Joel Ireland, who spent a student placement year with the charity’s Kielder Living Landscape team, joins following a degree in wildlife conservation from Nottingham Trent University.
Although Joel will be based at the Trust’s Hauxley Wildlife Discovery Centre, his project trainee role will see him learning practical skills such as reed bed, meadow and woodland management and carrying out brush cutter and chain saw work. He will also be taking part in survey work and leading volunteers on tasks on the 185-hectare site.
Once restrictions are been lifted he will also be out and about helping to host public information and awareness sessions, talking to local groups and meeting visitors to the reserve.
Joel said: “I absolutely loved my student placement with the Trust so jumped at the chance to return. I’ve swapped Kielder Forest for a site containing lakes, ponds, reed beds, woodland, meadows and farmland, so I think it’s safe to say no two days will be the same.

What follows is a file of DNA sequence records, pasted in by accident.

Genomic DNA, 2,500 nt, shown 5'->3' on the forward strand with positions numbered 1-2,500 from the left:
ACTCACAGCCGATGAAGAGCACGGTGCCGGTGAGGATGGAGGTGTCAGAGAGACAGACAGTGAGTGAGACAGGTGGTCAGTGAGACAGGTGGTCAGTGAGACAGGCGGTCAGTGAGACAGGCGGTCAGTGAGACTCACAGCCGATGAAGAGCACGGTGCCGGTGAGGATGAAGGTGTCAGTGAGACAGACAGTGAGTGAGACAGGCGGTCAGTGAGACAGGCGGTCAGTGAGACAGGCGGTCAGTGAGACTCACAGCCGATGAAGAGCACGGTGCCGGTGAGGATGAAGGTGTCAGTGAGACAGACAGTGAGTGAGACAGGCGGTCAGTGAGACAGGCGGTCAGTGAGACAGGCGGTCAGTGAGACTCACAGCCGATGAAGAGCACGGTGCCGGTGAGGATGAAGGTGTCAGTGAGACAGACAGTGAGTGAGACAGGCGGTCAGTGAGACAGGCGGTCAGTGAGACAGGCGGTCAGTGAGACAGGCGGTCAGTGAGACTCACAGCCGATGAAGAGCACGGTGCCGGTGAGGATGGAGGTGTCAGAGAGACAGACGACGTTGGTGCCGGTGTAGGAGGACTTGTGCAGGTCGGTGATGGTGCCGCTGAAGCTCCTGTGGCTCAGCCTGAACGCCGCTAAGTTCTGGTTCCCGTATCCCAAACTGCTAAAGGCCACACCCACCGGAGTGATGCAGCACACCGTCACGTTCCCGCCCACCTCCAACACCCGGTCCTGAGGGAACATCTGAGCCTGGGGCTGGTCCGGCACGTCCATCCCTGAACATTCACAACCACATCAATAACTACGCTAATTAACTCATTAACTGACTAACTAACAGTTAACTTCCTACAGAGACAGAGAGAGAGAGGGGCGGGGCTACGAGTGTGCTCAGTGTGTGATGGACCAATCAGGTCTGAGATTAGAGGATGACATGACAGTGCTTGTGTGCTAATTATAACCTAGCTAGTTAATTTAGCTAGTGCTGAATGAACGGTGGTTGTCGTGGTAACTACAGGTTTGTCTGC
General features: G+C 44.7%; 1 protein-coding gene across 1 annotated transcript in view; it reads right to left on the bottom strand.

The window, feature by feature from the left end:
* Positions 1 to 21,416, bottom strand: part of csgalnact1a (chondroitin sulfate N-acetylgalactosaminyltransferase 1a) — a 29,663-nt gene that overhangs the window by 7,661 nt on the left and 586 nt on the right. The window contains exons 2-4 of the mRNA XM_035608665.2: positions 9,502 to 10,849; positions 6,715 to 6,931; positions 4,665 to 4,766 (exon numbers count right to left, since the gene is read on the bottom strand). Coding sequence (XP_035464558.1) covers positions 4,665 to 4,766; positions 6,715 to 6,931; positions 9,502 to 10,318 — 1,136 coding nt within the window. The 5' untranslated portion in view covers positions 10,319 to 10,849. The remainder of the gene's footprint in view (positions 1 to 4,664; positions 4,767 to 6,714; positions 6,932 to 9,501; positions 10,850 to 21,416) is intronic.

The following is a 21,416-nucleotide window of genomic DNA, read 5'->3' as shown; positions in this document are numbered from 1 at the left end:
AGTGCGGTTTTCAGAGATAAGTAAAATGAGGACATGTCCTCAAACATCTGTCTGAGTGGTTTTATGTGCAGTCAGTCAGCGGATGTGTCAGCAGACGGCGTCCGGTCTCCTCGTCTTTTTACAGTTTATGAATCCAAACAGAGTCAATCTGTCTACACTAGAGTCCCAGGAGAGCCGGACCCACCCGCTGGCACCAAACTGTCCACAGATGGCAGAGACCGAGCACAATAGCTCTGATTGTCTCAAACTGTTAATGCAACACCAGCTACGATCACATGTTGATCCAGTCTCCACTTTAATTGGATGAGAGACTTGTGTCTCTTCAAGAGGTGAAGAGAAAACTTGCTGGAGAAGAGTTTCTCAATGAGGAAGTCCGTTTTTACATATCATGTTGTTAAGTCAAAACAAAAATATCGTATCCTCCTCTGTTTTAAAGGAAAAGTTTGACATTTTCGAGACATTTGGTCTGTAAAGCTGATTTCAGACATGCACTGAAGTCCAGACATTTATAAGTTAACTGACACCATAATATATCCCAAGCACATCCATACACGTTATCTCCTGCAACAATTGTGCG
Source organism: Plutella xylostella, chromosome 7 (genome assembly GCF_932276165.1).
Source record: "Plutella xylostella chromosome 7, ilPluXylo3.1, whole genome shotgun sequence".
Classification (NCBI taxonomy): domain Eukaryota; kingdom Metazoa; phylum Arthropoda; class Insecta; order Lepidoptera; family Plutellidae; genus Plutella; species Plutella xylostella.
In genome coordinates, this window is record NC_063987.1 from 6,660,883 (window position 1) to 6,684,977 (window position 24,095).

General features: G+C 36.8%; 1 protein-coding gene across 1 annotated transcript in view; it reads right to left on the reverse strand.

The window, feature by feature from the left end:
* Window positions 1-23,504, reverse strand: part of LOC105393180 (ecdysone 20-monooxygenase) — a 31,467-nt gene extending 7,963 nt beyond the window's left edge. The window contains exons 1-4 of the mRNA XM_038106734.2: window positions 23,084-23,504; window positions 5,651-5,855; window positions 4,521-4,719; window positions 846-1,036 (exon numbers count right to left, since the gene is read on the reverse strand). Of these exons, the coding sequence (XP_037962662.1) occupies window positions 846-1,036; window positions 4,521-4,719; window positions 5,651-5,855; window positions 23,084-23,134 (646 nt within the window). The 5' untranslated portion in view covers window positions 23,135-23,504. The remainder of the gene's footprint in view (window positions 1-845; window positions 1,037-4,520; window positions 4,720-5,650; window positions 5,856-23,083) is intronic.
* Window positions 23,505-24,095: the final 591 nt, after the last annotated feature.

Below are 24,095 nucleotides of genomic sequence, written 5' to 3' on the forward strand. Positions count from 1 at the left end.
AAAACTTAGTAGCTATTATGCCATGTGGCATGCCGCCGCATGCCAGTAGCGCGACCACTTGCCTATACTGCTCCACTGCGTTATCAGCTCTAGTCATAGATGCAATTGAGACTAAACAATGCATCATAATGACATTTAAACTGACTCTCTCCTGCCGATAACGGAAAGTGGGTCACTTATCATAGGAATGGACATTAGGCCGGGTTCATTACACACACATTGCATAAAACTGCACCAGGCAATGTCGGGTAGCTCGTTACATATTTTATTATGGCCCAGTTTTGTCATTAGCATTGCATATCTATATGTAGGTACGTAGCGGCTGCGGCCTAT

“I’m also really looking forward to the easing of lockdown restrictions and getting involved in all the community events we have planned around the reserve and local area.”
The Catch My Drift project, which last year received a funding boost of £415,800 from The National Lottery Heritage Fund, is working to improve biodiversity and reconnect people with nature at the East Chevington reserve on Druridge Bay.
In a typical year, the site attracts 10,000 visitors and is home to nationally and internationally significant species such as marsh harrier, red squirrels and great crested newts.